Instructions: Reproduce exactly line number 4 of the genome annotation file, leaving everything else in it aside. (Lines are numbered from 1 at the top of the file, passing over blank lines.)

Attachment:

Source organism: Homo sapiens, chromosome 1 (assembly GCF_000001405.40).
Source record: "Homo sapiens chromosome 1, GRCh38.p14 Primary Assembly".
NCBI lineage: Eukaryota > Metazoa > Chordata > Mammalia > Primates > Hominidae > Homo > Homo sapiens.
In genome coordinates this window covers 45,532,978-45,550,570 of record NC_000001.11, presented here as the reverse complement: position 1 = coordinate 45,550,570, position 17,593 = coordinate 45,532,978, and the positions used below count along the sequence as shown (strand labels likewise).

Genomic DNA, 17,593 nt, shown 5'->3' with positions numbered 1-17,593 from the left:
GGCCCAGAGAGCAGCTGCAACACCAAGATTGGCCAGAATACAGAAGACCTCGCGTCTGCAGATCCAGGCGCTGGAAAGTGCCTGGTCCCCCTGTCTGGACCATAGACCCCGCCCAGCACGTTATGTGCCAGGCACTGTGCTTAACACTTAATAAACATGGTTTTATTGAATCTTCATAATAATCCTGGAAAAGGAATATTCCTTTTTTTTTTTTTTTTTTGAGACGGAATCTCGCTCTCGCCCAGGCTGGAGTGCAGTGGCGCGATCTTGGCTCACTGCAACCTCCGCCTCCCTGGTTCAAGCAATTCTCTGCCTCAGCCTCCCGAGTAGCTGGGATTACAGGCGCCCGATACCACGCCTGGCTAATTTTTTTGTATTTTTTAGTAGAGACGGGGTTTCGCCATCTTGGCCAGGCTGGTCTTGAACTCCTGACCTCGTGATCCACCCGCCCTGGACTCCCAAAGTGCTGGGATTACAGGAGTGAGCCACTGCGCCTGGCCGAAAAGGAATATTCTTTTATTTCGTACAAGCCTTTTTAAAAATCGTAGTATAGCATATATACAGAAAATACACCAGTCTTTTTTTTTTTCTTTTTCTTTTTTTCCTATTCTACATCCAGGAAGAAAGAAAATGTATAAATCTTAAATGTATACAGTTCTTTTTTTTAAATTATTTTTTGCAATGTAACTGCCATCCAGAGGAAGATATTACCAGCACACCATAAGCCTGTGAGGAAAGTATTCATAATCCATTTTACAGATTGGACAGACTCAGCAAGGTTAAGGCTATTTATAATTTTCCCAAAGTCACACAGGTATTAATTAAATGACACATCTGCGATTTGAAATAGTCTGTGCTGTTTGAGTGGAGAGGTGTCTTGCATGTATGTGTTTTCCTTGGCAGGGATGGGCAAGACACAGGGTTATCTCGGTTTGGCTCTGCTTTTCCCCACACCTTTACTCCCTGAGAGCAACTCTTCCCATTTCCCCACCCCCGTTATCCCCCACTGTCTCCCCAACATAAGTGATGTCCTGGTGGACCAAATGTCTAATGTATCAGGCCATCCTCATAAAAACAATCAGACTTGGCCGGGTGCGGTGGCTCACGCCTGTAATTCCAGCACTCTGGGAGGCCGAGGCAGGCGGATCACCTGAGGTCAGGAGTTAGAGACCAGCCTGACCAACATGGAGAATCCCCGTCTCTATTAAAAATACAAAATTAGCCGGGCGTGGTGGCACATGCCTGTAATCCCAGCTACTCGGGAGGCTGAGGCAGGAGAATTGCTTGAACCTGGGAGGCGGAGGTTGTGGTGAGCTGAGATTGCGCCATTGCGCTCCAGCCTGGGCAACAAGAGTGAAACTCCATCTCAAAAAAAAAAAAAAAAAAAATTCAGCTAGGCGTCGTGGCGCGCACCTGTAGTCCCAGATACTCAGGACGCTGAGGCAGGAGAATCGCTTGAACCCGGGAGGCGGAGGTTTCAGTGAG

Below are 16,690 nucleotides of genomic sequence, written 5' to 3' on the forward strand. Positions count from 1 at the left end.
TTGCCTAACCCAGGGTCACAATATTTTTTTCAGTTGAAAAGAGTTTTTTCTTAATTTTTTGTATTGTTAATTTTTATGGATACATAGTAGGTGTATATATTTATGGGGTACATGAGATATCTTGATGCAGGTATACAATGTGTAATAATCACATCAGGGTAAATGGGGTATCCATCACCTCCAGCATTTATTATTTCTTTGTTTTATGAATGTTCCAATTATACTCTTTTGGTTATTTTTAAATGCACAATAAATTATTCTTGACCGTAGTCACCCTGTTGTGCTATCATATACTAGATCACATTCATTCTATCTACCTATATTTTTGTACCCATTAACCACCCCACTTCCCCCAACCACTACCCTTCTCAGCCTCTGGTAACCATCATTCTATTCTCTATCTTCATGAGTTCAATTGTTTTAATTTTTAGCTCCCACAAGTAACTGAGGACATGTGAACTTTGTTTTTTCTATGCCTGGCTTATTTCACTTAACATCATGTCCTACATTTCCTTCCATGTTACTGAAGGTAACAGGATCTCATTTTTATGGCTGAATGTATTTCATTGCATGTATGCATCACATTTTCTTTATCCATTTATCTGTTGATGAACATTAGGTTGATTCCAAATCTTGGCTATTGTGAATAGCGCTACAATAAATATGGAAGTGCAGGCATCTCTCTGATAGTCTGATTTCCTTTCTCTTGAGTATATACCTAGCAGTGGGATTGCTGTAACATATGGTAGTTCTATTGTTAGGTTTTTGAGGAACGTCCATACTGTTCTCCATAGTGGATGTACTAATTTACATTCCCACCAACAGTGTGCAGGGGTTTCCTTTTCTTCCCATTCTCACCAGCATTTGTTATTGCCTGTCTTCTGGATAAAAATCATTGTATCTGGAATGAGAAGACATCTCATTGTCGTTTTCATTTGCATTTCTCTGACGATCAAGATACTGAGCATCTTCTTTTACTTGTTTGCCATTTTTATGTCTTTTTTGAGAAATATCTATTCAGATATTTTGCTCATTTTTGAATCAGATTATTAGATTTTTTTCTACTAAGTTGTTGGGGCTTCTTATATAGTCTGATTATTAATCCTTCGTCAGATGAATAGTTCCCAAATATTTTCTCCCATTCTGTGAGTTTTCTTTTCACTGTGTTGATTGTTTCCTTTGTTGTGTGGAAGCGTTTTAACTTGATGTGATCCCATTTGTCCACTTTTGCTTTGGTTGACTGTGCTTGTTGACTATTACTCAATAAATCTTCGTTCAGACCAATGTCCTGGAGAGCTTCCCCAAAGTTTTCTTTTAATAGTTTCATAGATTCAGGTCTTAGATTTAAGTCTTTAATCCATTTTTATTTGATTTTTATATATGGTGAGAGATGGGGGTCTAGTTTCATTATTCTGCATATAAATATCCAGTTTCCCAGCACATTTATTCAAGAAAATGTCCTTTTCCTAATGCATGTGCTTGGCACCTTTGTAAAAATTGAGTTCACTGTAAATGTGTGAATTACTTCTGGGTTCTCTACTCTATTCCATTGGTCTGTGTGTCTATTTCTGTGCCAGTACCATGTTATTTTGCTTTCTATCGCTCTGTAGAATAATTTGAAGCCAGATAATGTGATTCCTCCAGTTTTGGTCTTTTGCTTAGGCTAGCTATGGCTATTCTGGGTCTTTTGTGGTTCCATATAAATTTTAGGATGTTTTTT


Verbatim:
In genome coordinates this window covers 45,532,978-45,550,570 of record NC_000001.11, presented here as the reverse complement: position 1 = coordinate 45,550,570, position 17,593 = coordinate 45,532,978, and the positions used below count along the sequence as shown (strand labels likewise).